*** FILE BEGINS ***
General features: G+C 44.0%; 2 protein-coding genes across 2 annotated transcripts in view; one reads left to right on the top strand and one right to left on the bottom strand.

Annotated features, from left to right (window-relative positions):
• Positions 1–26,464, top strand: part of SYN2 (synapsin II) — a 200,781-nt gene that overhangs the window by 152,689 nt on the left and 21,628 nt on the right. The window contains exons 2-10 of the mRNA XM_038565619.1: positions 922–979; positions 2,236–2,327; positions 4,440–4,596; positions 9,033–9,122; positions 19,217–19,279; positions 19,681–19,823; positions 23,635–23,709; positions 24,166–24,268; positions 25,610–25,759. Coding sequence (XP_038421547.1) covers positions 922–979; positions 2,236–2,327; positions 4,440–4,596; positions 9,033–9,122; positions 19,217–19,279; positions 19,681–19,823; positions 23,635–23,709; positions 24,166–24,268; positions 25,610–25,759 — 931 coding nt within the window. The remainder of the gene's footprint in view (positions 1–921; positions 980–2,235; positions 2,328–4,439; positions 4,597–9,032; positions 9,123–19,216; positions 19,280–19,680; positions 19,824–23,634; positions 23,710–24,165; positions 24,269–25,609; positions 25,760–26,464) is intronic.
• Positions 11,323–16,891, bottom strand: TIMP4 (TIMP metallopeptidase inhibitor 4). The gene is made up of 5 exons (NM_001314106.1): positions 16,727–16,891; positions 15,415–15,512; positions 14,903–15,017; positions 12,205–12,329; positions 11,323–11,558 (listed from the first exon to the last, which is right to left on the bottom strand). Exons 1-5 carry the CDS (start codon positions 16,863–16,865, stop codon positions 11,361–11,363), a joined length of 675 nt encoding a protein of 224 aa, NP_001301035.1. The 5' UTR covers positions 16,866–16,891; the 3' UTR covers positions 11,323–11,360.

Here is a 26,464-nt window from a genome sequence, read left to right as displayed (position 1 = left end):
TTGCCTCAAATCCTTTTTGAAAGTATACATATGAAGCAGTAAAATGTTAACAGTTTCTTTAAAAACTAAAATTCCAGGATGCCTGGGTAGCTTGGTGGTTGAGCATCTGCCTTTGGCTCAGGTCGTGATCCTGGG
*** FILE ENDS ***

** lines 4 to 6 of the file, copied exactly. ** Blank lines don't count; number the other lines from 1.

• Positions 11,323–16,891, bottom strand: TIMP4 (TIMP metallopeptidase inhibitor 4). The gene is made up of 5 exons (NM_001314106.1): positions 16,727–16,891; positions 15,415–15,512; positions 14,903–15,017; positions 12,205–12,329; positions 11,323–11,558 (listed from the first exon to the last, which is right to left on the bottom strand). Exons 1-5 carry the CDS (start codon positions 16,863–16,865, stop codon positions 11,361–11,363), a joined length of 675 nt encoding a protein of 224 aa, NP_001301035.1. The 5' UTR covers positions 16,866–16,891; the 3' UTR covers positions 11,323–11,360.

Here is a 26,464-nt window from a genome sequence, read left to right as displayed (position 1 = left end):
TTGCCTCAAATCCTTTTTGAAAGTATACATATGAAGCAGTAAAATGTTAACAGTTTCTTTAAAAACTAAAATTCCAGGATGCCTGGGTAGCTTGGTGGTTGAGCATCTGCCTTTGGCTCAGGTCGTGATCCTGGG